The legislative races will determine the balance of power in Olympia, where Democrats currently hold the governorship, the state House by two seats and the Senate by one seat.

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OLYMPIA — In the August primaries, Democratic candidates for the Washington Legislature took leads in more than a dozen state House and Senate races, including many seats nobody thought would be competitive.

Now, as they seek to convert that energy into actual victories, Democratic groups are outstripping Republicans in campaign spending on legislative races.

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Four key spending committees used by the Democratic Party are outspending their Republican counterparts by a wide margin, according to reports filed with the state Public Disclosure Commission as of Wednesday afternoon. Meanwhile, Democratic candidates represent eight of the top 10 legislative campaigns for fundraising.

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The contests are playing out across Washington’s 49 legislative districts, and down an election ballot that includes four hard-fought state ballot initiatives and a trio of intensely-watched U.S. congressional races.

The legislative races will determine the balance of power in Olympia, where Democrats currently hold the governorship, the state House by two seats and the Senate by one seat. Democratic gains could allow them to pursue an ambitious policy agenda, such as an expansion of health care, a capital-gains tax and new environmental protections.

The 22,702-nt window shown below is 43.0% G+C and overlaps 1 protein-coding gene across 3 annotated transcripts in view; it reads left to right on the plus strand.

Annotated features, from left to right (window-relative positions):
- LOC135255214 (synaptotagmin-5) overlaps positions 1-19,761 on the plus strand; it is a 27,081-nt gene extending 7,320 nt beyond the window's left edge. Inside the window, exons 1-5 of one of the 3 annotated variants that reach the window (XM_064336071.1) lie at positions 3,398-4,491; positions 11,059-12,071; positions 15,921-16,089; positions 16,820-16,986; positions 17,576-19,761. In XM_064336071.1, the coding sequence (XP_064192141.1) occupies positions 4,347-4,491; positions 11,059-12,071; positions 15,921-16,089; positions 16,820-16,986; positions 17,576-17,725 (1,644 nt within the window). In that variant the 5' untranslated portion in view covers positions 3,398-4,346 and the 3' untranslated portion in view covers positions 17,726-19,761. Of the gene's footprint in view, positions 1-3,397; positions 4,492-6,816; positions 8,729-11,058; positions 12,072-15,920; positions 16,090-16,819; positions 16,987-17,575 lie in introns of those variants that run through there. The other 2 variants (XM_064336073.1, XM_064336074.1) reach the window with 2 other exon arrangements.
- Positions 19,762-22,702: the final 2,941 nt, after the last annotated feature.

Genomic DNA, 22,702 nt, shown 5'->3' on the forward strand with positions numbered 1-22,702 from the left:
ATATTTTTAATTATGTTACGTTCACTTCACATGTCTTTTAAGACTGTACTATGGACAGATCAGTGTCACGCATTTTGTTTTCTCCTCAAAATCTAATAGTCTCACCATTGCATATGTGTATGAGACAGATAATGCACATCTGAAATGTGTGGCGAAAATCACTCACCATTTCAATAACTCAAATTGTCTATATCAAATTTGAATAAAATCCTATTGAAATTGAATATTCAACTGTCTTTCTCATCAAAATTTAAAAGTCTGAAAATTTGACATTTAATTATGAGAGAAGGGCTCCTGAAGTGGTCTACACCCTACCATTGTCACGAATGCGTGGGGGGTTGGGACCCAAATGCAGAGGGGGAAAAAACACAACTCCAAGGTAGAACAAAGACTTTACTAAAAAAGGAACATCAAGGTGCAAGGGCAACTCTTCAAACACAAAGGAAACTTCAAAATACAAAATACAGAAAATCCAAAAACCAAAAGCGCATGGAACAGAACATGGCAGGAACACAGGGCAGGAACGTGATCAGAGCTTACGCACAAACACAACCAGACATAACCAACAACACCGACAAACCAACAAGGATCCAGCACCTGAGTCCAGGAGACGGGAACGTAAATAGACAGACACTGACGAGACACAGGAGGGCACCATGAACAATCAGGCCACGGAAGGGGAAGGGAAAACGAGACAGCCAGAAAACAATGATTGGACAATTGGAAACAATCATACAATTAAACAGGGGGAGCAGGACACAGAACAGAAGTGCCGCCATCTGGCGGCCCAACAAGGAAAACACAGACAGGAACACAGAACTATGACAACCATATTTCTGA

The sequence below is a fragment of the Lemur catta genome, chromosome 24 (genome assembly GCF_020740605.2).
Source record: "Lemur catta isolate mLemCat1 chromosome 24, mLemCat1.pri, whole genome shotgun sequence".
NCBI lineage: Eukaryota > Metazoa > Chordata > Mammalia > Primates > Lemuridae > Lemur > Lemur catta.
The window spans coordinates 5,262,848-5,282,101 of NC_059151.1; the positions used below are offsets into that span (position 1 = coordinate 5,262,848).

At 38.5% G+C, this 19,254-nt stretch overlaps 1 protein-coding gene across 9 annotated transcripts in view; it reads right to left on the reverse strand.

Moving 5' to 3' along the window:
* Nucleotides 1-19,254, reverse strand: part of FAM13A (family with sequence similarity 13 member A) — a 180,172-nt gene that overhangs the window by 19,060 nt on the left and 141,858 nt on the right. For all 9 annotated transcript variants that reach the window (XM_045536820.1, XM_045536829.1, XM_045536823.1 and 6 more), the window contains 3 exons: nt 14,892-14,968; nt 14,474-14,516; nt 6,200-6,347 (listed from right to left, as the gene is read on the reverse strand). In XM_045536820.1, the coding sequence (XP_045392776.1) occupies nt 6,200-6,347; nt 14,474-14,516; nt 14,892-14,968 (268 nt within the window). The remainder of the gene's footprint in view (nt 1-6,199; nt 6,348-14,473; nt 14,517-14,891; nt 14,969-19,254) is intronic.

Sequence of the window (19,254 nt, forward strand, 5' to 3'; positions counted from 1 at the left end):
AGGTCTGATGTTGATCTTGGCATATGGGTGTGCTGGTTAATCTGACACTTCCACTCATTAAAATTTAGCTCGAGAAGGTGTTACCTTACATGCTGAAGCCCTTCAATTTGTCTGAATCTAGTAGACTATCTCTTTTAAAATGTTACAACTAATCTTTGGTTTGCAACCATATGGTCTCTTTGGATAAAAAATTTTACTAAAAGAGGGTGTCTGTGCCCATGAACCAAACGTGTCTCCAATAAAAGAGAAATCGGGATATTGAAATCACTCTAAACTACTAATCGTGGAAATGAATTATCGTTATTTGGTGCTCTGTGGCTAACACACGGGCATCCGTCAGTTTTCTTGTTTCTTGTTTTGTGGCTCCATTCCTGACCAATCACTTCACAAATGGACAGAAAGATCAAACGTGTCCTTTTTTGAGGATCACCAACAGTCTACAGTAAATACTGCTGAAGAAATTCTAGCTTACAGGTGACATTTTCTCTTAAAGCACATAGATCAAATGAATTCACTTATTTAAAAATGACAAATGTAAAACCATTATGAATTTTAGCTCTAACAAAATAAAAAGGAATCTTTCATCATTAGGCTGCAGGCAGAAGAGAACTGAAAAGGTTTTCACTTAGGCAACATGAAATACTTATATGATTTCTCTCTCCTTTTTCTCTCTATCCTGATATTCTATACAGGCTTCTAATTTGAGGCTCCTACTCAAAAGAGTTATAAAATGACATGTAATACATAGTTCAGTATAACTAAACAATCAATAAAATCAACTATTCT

Republicans are seeking to limit Democratic gains — and Democratic power — in what they acknowledge is a tough year. Research has shown the party that controls the presidency traditionally loses seats in Congress and state legislatures during midterm elections.

But GOP officials and campaign operatives say they’ve been outspent in previous years and have still managed to pick up seats.

“It comes down to the individuals, it comes down to the fact that our candidates better represent the districts,” said Washington State Republican Party Chairman Caleb Heimlich, adding later: “At some point, money on the airwaves becomes noise.”

Four political action committees used by the Democratic Party for House and Senate races have spent a combined $9.1 million in this year’s campaigns, compared to $5.3 million spent by the four corresponding Republican committees, state records show.

The biggest-dollar races revolve around a handful of Republican-held Senate seats, with political action committees fueling millions of dollars in independent ads.

In the 26th District, which includes parts of Kitsap and Pierce counties, Democrat Emily Randall faces Republican Marty McClendon in the contest to replace retiring Sen. Jan Angel, R-Port Orchard. Randall has raised $616,592, the most this year for a legislative candidate. McClendon has raised $340,016, ranking 12th.

In that race, outside groups have spent nearly $2 million, with most of it geared toward negative ads to tear down the opponent. That includes nearly $900,000 in spending against Randall, with most of that coming from a group called WA Forward. The group gets its funding from the Senate Republican political action committee, called The Leadership Council.

About $525,000 in outside spending has gone against McClendon. Most of that comes from New Direction PAC, which gets much of its funding from the Democratic Party’s legislative committees and several unions.